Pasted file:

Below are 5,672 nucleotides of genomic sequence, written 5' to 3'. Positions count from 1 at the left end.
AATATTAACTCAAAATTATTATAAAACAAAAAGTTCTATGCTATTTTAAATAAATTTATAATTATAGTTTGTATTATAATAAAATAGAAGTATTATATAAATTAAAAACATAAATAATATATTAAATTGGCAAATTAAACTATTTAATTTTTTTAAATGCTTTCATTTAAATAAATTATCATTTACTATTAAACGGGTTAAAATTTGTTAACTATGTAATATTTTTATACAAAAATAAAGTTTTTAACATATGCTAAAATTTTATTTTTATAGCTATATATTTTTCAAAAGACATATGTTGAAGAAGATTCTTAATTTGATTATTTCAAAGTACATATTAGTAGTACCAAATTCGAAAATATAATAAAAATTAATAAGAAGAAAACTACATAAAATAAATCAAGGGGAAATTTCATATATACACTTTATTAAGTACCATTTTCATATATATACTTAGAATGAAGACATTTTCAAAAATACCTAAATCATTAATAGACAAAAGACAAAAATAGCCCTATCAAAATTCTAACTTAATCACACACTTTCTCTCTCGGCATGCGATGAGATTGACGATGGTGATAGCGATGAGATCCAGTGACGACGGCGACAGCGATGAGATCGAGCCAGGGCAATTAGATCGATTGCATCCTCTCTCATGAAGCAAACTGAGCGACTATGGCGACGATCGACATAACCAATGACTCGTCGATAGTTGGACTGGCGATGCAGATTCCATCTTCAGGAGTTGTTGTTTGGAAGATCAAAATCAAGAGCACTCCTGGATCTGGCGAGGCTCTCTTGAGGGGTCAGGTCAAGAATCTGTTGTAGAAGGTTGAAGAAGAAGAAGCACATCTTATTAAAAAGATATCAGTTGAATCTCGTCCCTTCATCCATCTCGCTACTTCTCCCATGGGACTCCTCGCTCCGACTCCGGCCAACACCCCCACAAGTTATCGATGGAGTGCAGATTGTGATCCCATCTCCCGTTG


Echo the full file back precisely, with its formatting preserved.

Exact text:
Below are 5,672 nucleotides of genomic sequence, written 5' to 3'. Positions count from 1 at the left end.
AATATTAACTCAAAATTATTATAAAACAAAAAGTTCTATGCTATTTTAAATAAATTTATAATTATAGTTTGTATTATAATAAAATAGAAGTATTATATAAATTAAAAACATAAATAATATATTAAATTGGCAAATTAAACTATTTAATTTTTTTAAATGCTTTCATTTAAATAAATTATCATTTACTATTAAACGGGTTAAAATTTGTTAACTATGTAATATTTTTATACAAAAATAAAGTTTTTAACATATGCTAAAATTTTATTTTTATAGCTATATATTTTTCAAAAGACATATGTTGAAGAAGATTCTTAATTTGATTATTTCAAAGTACATATTAGTAGTACCAAATTCGAAAATATAATAAAAATTAATAAGAAGAAAACTACATAAAATAAATCAAGGGGAAATTTCATATATACACTTTATTAAGTACCATTTTCATATATATACTTAGAATGAAGACATTTTCAAAAATACCTAAATCATTAATAGACAAAAGACAAAAATAGCCCTATCAAAATTCTAACTTAATCACACACTTTCTCTCTCGGCATGCGATGAGATTGACGATGGTGATAGCGATGAGATCCAGTGACGACGGCGACAGCGATGAGATCGAGCCAGGGCAATTAGATCGATTGCATCCTCTCTCATGAAGCAAACTGAGCGACTATGGCGACGATCGACATAACCAATGACTCGTCGATAGTTGGACTGGCGATGCAGATTCCATCTTCAGGAGTTGTTGTTTGGAAGATCAAAATCAAGAGCACTCCTGGATCTGGCGAGGCTCTCTTGAGGGGTCAGGTCAAGAATCTGTTGTAGAAGGTTGAAGAAGAAGAAGCACATCTTATTAAAAAGATATCAGTTGAATCTCGTCCCTTCATCCATCTCGCTACTTCTCCCATGGGACTCCTCGCTCCGACTCCGGCCAACACCCCCACAAGTTATCGATGGAGTGCAGATTGTGATCCCATCTCCCGTTG